But its performance didn't look great at first glance. Universal Display's quarterly revenue declined 45.3% year over year to $56.1 million, while net income fell nearly 80% to $10.8 million, or $0.23 per share. But most people watching the stock were only expecting earnings of $0.15 per share on revenue of $49.6 million.
To be fair, Universal Display's revenue and earnings were negatively impacted by new accounting standards at the start of the year, which change the way it's required to recognized license fees. Adjusted for that impact, revenue would have been $73.6 million, and earnings would have arrived at $25.1 million, or $0.54 per share. At the same time, those figures still represented year-over-year declines, namely given a 21% drop in OLED material sales revenue (to $36.8 million), due to a combination of weak OLED panel demand from softness in the premium smartphone market and pre-ordered material inventory purchases last year.
However, Universal Display CFO Sidney Rosenblatt left investors excited for the future, noting that the company believes material shipments hit a "bottom" in the first quarter and should accelerate starting in the second half of the year. Rosenblatt also reminded investors that the broader OLED industry remains at the beginning of a "multi-year OLED [capital expenditures] growth cycle of new production lines," which will significantly increase manufacturing capacities as a slew of new OLED products hit the market.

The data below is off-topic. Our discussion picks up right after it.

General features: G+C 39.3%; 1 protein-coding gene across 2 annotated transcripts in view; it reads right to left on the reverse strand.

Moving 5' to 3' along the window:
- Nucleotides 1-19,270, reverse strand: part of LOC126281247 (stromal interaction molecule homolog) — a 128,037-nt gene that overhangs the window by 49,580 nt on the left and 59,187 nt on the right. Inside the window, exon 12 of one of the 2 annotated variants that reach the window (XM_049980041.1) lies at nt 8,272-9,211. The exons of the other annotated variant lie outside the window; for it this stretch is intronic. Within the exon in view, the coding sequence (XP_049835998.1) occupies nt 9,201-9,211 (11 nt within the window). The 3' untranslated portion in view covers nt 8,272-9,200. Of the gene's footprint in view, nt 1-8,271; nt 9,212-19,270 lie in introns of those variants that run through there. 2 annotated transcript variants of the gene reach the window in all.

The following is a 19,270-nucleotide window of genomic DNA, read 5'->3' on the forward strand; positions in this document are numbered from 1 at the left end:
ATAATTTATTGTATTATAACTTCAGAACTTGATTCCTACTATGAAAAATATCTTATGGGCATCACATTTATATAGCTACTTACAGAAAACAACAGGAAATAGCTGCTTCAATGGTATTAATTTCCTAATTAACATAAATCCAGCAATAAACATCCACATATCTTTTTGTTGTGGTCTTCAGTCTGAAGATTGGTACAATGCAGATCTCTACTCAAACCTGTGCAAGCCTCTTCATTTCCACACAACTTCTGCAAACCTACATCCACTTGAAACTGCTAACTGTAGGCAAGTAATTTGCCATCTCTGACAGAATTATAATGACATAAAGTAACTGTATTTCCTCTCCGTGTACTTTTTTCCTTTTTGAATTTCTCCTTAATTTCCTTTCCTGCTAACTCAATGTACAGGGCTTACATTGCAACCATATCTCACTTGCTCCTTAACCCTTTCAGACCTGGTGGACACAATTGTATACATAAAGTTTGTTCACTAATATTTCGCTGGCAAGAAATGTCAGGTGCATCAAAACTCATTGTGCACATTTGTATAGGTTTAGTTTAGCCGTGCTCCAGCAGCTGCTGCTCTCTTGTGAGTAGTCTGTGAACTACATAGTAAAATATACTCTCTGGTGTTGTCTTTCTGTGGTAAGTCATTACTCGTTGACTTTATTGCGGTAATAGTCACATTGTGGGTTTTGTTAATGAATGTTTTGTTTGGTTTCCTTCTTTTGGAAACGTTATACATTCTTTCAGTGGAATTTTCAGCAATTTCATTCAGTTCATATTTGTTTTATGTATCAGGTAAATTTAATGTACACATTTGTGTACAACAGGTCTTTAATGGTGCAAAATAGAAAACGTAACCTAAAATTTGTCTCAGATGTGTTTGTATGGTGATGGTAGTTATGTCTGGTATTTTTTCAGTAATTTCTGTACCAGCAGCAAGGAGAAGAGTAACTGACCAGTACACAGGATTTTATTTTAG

In the meantime, Universal Display reiterated its guidance for full-year revenue of $280 million to $310 million -- a range that would be 10% to 15% higher had it not been for the adoption of those new accounting standards.
Given its impending return to growth, and with Universal Display shares trading at less than half their 52-week highs, it's evident the market couldn't be more pleased.